US 5974837 A
In the process of drawing optical fibers, a protective plastic coating is applied to the fiber by applying a curable liquid coating material thereto and the subsequently curing the liquid coating to a protective plastic layer. At high fiber draw speeds, air entrained with the fiber enters the liquid coating material and causes bubbles in the cured coating. The incidence of bubbles in the coating is reduced by replacing air adjacent the fiber surface with helium.
1. A method for continuously coating a fiber with a substantially bubble free coating comprising the steps of surrounding said fiber with helium at the point at which said fiber enters the meniscus of a liquid coating composition, drawing said fiber through a body containing said liquid coating composition, removing excess coating liquid from the fiber, and curing the coating liquid to form a solid protective layer thereon, wherein said fiber passes through cooling means prior to its passing into said coating liquid, and wherein said helium is provided by flowing said helium toward said fiber in an air displacing region located between said coating liquid and said cooling means.
2. The method of claim 1 wherein said fiber passes through cooling means prior to its passing through said coating liquid, and wherein said air displacing region is spaced from said cooling means.
3. The method of claim 1 wherein said coating liquid is contained in a coater and wherein said fiber passes through cooling means prior to its passing through said coater, and wherein said cooling means is located immediately adjacent said coater so that air cannot become entrained with said fiber after it passes out of said cooling means and before it passes into said coating liquid.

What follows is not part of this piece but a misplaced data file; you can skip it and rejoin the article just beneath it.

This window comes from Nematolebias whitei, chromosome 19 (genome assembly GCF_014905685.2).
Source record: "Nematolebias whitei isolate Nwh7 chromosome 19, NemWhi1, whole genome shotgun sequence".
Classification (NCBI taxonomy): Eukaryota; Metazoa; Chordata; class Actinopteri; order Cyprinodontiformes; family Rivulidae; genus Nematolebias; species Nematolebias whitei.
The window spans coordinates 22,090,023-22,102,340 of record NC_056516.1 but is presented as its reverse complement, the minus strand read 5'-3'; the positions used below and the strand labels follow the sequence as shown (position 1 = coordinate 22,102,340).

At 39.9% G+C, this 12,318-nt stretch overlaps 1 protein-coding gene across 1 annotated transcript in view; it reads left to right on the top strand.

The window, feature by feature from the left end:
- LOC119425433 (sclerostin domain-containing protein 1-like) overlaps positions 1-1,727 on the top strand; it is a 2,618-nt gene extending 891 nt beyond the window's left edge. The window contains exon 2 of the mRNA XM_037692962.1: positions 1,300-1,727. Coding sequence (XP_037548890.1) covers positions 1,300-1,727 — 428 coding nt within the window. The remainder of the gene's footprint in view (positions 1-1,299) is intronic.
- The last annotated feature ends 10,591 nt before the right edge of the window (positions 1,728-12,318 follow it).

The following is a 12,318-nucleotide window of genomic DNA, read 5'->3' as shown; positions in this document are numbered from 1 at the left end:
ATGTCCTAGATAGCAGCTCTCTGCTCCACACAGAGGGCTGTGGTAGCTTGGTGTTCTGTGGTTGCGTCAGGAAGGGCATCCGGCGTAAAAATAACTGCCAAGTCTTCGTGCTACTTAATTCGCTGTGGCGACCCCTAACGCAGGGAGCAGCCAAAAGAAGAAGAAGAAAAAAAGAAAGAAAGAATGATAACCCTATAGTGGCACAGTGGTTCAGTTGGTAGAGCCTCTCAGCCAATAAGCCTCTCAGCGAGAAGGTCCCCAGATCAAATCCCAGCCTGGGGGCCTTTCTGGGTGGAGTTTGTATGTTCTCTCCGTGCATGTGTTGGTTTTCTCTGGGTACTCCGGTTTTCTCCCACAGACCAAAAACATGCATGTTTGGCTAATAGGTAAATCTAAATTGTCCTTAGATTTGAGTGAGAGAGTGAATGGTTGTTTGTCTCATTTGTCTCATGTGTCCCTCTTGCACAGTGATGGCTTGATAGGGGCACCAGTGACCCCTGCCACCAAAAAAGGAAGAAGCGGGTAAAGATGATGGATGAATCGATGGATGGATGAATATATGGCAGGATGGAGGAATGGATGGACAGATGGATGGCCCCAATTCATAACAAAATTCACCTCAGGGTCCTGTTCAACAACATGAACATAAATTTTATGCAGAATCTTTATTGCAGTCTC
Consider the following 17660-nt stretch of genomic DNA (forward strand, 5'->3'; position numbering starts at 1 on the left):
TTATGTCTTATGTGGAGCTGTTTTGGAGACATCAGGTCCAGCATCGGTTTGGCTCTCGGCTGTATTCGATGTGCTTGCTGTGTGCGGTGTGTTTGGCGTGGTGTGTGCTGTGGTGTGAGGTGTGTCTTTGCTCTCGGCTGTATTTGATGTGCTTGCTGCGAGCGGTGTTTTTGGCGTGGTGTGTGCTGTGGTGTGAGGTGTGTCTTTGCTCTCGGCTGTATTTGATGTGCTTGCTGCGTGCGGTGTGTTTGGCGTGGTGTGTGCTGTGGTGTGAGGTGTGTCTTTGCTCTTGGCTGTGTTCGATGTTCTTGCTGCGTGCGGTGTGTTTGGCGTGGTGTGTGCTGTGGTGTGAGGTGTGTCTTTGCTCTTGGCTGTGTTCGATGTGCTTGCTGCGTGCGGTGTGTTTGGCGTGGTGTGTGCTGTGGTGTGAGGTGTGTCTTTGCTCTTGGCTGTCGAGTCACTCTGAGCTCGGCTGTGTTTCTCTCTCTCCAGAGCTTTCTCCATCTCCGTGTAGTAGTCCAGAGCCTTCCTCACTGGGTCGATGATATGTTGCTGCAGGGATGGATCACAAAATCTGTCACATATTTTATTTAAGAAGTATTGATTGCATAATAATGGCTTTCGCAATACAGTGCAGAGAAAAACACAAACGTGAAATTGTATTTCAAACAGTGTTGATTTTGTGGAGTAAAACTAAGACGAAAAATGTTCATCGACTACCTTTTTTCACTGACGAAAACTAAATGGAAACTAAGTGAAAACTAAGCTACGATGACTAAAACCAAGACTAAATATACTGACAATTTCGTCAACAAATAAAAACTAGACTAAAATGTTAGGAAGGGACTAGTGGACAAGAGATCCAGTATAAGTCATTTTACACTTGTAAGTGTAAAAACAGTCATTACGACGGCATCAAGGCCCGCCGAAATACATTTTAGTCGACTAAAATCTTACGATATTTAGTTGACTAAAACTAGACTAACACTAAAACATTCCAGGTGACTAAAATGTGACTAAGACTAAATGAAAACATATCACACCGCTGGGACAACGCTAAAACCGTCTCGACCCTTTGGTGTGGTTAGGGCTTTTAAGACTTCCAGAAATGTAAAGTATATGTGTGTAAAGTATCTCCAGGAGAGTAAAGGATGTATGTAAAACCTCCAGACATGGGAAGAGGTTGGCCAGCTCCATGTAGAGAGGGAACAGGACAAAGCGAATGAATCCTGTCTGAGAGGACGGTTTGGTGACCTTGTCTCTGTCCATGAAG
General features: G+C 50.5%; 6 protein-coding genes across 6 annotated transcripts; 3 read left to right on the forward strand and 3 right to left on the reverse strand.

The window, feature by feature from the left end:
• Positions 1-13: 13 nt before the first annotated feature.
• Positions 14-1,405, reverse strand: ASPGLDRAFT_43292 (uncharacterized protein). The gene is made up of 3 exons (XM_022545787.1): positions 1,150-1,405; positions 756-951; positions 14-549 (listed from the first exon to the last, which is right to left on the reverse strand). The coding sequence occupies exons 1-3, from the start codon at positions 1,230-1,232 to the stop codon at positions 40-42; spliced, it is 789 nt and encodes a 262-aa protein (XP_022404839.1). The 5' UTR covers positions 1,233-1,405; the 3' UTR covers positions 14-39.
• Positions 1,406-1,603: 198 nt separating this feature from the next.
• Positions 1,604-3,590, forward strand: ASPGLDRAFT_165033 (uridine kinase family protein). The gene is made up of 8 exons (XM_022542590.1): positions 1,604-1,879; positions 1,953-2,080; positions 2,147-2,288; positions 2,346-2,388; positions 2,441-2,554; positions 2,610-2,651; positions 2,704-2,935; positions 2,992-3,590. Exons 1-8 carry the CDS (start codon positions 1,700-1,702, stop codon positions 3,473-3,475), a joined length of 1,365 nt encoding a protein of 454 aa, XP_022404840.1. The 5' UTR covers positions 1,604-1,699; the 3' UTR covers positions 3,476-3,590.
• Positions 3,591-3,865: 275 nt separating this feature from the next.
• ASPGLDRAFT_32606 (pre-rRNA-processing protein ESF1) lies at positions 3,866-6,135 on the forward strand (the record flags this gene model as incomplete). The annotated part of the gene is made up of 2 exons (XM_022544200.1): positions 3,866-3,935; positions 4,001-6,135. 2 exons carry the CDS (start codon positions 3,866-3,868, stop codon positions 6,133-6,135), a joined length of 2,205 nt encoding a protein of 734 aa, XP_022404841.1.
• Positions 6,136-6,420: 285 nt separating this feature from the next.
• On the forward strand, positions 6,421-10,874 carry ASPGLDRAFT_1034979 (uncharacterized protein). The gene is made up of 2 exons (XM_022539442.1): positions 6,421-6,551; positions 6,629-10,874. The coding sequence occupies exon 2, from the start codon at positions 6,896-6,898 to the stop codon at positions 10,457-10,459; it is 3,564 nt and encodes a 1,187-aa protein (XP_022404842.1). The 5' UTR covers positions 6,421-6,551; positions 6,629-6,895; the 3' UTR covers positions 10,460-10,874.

4. The method of claim 3 wherein jets of helium containing gas are directed toward said fiber as it passes through said cooling means.
5. The method of claim 1 wherein said fiber is subjected to a reduced pressure prior to its passing into said helium.
6. A method for coating a fiber with a substantially bubble free coating comprising the steps of:
positioning an air displacing apparatus containing an atmosphere of helium adjacent to and above a liquid coater containing a liquid coating composition,
drawing the fiber through the air displacing apparatus and surrounding the fiber with helium as the fiber exits the air displacing apparatus,
drawing the fiber through the liquid coater such that the fiber is surrounded by helium as it enters the coating composition, and
curing the coating liquid to form a solid protective layer thereon, wherein the fiber passes through cooling means prior to its passing into the coating liquid, and wherein the atmosphere is provided by flowing the atmosphere toward the fiber in an air displacing region located between the coating liquid and the cooling means.
7. The method of claim 6 wherein the fiber passes through cooling means prior to its passing through the coating liquid, and wherein the air displacing region is spaced from the cooling means.
8. The method of claim 6 wherein the fiber passes through cooling means prior to its passing through the coater, and wherein the cooling means is located immediately adjacent the coater so that air cannot become entrained with the fiber after it passes out of the cooling means and before it passes into the coating liquid.
9. The method of claim 8 wherein jets of helium containing gas are directed toward the fiber as it passes through the cooling means.
10. The method of claim 6 wherein the fiber is subjected to a reduced pressure prior to its passing into the atmosphere.
11. A process for continuously coating a fiber with a substantially bubble-free coating comprising the steps of:
passing said fiber through cooling means;
drawing said fiber through a coater containing a liquid coating composition;
surrounding said fiber with helium such that at the interface at which said fiber enters the entrance surface of said liquid coating composition said entrance surface has an atmosphere comprising helium in an amount which is effective to provide a substantially bubble-free coating after curing;
drawing said fiber out of said liquid coating composition, and
curing said liquid coating composition on said fiber, wherein an atmosphere which surrounds said fiber downstream of said coater and prior to said curing step has a lower helium concentration than the atmosphere surrounding said fiber at said interface.